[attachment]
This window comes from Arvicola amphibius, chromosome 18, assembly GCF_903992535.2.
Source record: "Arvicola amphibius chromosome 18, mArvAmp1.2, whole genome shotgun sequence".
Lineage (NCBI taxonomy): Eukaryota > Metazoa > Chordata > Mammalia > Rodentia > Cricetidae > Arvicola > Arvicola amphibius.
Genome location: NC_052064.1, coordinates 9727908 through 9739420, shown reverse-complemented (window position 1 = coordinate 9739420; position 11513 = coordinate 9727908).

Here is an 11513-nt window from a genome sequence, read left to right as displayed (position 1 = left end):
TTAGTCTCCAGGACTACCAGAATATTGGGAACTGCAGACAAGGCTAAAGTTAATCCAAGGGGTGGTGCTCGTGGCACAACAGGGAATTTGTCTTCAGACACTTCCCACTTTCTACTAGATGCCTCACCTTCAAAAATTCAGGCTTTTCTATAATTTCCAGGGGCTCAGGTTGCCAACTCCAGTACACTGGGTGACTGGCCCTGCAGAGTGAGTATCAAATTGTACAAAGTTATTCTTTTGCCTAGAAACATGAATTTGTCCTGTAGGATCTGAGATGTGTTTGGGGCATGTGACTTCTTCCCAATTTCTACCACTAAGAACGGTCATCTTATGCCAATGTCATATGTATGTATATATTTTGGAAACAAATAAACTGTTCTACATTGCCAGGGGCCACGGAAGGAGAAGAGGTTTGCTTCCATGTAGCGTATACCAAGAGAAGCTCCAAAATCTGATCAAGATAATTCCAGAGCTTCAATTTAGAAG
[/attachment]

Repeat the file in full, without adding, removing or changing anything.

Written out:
This window comes from Arvicola amphibius, chromosome 18, assembly GCF_903992535.2.
Source record: "Arvicola amphibius chromosome 18, mArvAmp1.2, whole genome shotgun sequence".
Lineage (NCBI taxonomy): Eukaryota > Metazoa > Chordata > Mammalia > Rodentia > Cricetidae > Arvicola > Arvicola amphibius.
Genome location: NC_052064.1, coordinates 9727908 through 9739420, shown reverse-complemented (window position 1 = coordinate 9739420; position 11513 = coordinate 9727908).

Here is an 11513-nt window from a genome sequence, read left to right as displayed (position 1 = left end):
TTAGTCTCCAGGACTACCAGAATATTGGGAACTGCAGACAAGGCTAAAGTTAATCCAAGGGGTGGTGCTCGTGGCACAACAGGGAATTTGTCTTCAGACACTTCCCACTTTCTACTAGATGCCTCACCTTCAAAAATTCAGGCTTTTCTATAATTTCCAGGGGCTCAGGTTGCCAACTCCAGTACACTGGGTGACTGGCCCTGCAGAGTGAGTATCAAATTGTACAAAGTTATTCTTTTGCCTAGAAACATGAATTTGTCCTGTAGGATCTGAGATGTGTTTGGGGCATGTGACTTCTTCCCAATTTCTACCACTAAGAACGGTCATCTTATGCCAATGTCATATGTATGTATATATTTTGGAAACAAATAAACTGTTCTACATTGCCAGGGGCCACGGAAGGAGAAGAGGTTTGCTTCCATGTAGCGTATACCAAGAGAAGCTCCAAAATCTGATCAAGATAATTCCAGAGCTTCAATTTAGAAG